When I was ten, I broke my arm on Thanksgiving, six days before my eleventh birthday.
I was, at the time, a novice gymnast and a professional showoff. That combination proved problematic when I decided to display my brand-new back bendability for my favorite uncle in an overcrowded living room full of my family members and my aunt's furniture. The first attempt saw me hit my head on a wooden coffee table in the center of the room. You would think that would be the end of the exhibition, but as I said, I was a professional showoff. No bump on the noggin was going to deny me the recognition I so desperately craved.
Instead, I demanded a clear space and tried again. I managed to miss all the furniture, but I subconsciously leaned away from the table during my descent. This upset the balance of weight distributed between my wrists when I landed, with more weight falling on my left wrist than my right. There was no crack, no blood, no bone sticking through the flesh, but there was pain— a lot of pain—and tears, most of them mine.
My mother and my aunt asked if I could move my hand. I showed them that I could, crying harder as I made the motion because it sent new waves of heat searing up my arm. It was quickly decided that I was fine and just had a mild sprain and a bad case of being dramatic. My mother insisted that I stop looking for more attention for a minor injury, so I forced my tears down and shrank into the background for the rest of the evening. Shrinking into an invisible ornament was another thing I was a professional at.
The fall festivities continued, first with dinner, then with drinks for the adults while the kids played in the basement. The party stretched into the wee hours of the morning before everyone had finally fallen asleep. When the sun came up, the pain was still there, just as bad as it had been the night before. The tears, to my chagrin, returned. Ice, ibuprofen, and a few deep breaths later, I was able to force them back down. I, again, asked if it could be broken. Again, the possibility was dismissed. I could move my hand, after all.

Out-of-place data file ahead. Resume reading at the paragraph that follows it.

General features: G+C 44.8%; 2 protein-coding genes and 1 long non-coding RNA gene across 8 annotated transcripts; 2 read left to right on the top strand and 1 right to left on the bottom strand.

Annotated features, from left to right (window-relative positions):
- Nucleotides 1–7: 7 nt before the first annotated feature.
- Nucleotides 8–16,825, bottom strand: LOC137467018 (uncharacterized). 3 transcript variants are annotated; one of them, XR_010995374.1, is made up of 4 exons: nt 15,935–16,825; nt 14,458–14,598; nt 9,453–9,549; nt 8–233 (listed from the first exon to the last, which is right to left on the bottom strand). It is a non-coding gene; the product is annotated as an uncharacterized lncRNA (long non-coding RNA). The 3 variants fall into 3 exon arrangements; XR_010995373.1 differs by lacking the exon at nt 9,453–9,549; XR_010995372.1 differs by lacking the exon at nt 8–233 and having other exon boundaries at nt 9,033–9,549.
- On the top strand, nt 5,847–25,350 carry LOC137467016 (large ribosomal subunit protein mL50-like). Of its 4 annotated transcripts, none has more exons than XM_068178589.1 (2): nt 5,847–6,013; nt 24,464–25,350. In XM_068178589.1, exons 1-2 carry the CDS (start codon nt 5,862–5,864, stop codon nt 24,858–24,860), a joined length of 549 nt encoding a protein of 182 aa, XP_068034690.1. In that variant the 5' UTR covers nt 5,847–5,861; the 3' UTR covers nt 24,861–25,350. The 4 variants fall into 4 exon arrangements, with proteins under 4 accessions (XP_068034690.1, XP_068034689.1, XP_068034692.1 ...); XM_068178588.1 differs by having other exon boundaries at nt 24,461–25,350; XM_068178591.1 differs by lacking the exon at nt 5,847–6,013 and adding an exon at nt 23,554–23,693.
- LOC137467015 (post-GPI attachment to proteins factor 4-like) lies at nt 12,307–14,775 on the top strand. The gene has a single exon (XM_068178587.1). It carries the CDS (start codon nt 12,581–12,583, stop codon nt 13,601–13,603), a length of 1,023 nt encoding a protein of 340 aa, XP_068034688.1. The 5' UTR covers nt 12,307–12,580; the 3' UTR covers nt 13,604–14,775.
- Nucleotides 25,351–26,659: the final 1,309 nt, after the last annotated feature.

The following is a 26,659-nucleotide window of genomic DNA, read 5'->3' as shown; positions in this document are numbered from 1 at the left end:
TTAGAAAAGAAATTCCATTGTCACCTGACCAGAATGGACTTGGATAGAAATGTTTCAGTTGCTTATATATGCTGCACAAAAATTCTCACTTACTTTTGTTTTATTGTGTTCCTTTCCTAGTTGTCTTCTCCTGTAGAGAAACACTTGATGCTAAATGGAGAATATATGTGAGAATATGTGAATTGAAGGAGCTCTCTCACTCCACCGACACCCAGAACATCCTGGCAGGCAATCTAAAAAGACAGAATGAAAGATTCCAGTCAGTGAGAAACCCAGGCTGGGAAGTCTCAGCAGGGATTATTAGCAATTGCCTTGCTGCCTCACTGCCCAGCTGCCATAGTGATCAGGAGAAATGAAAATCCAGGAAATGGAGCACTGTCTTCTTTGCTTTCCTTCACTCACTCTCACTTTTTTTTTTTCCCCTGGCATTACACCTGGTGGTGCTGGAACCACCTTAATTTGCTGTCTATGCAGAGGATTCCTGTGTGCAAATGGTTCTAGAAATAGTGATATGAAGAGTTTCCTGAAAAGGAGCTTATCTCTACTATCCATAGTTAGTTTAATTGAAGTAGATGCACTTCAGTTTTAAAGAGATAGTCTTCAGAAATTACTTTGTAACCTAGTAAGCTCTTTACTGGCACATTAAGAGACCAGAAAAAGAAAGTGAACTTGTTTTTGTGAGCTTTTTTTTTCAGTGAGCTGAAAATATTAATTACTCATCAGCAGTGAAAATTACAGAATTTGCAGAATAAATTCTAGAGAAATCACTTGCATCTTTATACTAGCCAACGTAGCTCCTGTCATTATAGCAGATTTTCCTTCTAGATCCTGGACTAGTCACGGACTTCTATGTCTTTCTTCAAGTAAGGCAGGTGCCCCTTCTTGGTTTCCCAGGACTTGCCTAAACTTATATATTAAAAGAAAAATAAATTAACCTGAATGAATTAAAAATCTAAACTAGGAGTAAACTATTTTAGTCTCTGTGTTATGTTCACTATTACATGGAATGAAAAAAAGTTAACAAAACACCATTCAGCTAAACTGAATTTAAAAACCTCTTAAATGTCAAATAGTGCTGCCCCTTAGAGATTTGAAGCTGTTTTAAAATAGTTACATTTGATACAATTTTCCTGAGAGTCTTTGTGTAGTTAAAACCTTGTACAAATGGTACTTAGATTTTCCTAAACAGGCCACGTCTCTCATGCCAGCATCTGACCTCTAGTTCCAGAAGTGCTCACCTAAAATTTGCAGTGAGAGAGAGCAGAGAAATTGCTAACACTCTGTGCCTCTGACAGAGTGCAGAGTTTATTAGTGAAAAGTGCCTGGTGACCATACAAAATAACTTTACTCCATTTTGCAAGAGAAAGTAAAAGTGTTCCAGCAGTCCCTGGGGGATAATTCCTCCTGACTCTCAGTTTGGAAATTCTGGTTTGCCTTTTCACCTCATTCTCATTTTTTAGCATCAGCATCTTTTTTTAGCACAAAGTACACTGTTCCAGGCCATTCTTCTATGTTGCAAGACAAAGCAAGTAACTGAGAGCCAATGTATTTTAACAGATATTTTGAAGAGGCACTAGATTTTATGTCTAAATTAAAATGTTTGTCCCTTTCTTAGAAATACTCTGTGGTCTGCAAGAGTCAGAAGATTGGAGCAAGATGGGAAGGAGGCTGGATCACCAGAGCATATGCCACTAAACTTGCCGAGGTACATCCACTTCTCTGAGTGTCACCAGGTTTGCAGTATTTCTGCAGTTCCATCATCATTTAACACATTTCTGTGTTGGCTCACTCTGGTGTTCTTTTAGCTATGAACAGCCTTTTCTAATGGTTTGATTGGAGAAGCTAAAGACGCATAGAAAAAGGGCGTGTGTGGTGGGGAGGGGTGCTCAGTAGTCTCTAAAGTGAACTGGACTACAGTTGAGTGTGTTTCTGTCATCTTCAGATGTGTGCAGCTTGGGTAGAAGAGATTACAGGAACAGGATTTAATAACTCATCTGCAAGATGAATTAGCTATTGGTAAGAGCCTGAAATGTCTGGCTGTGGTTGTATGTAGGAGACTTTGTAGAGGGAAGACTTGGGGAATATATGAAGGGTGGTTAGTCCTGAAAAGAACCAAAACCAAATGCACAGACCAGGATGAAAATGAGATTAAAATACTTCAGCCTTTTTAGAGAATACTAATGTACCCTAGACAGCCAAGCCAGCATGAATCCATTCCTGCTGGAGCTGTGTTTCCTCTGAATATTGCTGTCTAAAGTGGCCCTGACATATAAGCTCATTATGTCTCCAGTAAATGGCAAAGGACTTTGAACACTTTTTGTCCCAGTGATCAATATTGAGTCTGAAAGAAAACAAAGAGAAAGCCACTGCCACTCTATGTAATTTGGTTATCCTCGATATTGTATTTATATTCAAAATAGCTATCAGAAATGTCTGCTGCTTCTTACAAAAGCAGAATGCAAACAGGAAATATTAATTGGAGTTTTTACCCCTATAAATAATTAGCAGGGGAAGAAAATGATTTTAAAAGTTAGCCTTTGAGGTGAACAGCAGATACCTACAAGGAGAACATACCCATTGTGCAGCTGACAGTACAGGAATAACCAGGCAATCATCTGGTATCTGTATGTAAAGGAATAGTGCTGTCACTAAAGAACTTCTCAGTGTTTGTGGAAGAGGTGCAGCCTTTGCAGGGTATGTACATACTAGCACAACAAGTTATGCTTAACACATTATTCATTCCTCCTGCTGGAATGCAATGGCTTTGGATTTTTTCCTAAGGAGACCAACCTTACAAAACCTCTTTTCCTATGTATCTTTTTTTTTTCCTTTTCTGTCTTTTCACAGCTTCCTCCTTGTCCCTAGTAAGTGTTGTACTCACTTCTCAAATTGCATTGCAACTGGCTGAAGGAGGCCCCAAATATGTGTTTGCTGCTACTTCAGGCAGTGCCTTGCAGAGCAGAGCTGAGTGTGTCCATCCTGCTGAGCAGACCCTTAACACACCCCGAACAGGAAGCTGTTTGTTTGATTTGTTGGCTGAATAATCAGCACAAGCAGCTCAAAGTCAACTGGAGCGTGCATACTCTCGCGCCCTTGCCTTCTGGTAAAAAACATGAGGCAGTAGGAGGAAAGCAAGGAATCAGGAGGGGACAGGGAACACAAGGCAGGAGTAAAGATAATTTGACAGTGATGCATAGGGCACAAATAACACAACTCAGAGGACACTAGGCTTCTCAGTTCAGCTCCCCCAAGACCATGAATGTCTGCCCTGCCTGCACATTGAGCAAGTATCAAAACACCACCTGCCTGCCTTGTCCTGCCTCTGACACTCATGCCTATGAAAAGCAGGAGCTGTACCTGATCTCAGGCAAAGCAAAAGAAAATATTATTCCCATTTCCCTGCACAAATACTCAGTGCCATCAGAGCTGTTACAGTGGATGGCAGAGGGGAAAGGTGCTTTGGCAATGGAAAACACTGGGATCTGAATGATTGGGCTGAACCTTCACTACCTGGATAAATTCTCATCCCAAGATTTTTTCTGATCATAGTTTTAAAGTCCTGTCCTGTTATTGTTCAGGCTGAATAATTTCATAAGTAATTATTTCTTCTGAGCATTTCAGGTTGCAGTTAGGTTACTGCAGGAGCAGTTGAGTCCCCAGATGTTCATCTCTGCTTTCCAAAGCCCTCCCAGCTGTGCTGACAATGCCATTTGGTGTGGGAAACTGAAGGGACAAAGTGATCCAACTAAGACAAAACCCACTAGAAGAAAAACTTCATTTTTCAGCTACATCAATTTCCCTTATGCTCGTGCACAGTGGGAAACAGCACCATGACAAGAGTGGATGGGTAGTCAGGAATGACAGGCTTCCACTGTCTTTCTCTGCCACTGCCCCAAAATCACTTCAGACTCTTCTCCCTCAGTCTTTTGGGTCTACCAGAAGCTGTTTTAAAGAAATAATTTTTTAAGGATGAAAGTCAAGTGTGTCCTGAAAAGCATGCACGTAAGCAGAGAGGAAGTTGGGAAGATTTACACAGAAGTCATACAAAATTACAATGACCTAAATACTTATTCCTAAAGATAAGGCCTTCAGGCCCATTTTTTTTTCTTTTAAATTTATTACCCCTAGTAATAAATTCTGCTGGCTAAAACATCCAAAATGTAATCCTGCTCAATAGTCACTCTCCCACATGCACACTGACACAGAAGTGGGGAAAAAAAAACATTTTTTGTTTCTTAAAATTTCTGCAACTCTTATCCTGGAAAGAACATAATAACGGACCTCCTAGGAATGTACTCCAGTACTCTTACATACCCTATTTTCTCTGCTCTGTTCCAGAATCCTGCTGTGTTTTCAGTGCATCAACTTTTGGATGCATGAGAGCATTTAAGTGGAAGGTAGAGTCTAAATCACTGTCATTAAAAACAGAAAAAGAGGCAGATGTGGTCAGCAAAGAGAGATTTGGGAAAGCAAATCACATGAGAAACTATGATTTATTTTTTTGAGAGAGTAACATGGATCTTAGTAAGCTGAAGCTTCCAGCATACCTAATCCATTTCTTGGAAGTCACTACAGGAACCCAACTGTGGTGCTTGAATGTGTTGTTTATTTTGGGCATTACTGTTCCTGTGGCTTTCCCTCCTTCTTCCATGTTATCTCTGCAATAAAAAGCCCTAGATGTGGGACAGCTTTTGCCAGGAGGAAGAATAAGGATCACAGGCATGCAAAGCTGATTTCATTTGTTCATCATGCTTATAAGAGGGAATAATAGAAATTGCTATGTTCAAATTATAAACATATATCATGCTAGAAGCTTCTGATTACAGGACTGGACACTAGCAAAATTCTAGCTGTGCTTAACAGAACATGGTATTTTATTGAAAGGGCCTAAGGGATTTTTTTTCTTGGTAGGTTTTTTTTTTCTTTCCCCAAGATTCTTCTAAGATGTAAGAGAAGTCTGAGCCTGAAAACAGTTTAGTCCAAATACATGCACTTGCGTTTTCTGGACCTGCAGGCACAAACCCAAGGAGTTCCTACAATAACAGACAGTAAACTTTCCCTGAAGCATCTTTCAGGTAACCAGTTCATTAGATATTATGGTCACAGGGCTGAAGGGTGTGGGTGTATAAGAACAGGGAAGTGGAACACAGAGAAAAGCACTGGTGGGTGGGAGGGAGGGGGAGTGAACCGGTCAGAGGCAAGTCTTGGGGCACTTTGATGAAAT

The weekend continued in much the same manner: expecting the pain and swelling to subside and being frustrated when it got worse instead. It was clear by Sunday that PE and orchestra (I played violin) were out of the question for my return to school the next day. My left forearm and hand were a light purple color, and I couldn't bend my wrist without crying. My mother wrote two notes explaining that I had sprained my wrist and couldn't participate on Monday, one for each teacher, and put them in my backpack before bed.
When I got to school, I hurried through the halls to deliver the messages to my teachers before the day began. First, I visited my music teacher, who commiserated with me and told me he hoped I would feel better soon. Then to my PE teacher, who took one look at my arm and turned pale. She asked me when I hurt my wrist, and I relayed the story of my Thanksgiving gaffe, laughing just like I had practiced. She frowned (not the reaction I expected to such a funny story), and her face paled a few shades further. She wrote me a hall pass to explain my tardiness and told me to go straight to the nurse, and I did. The morning bell rang as I was on my way.
The school nurse paled the same way my PE teacher did when she saw my bulbous lilac forearm. She asked when I hurt it and if I could move my hand. I told her my story and showed her that I could, bursting into tears mid-laugh as I shifted my hand back and forth. She insisted that I stop, gingerly touching my wrist and asking where and when it hurt. I answered her questions, and she told me to lie down in the adjoining room while she called my mother to pick me up. The door was closed, so I couldn't hear the conversation, but my mother showed up twenty minutes later to collect me, and the door opened. I heard the nurse say my arm was broken and my mother needed to take me to the ER immediately.
As we headed to the hospital, my mother kept insisting it couldn't be broken. I could move it, and mobility meant the bone wasn't broken. She relayed this belief to the triage nurse. And then to the emergency doctor. And again to the radiologist when the x-ray was ordered. It wasn't until the doctor returned with the x-ray and showed her the three hairline fractures in my wrist that she finally accepted the possibility of a broken bone. She cried and apologized for not believing me all the way to the orthopedic technician who fitted me for my cast.
I got to pick the color, and I chose a pretty purple plaster, several shades darker and much bluer than the color of my wrist.
About the Creator
I fell in love with speculative fiction and poetry many years ago, but I have precious little time to write any. I hope to share the worlds I've built and the songs of my heart with all of you here and that you enjoy them as much as I do.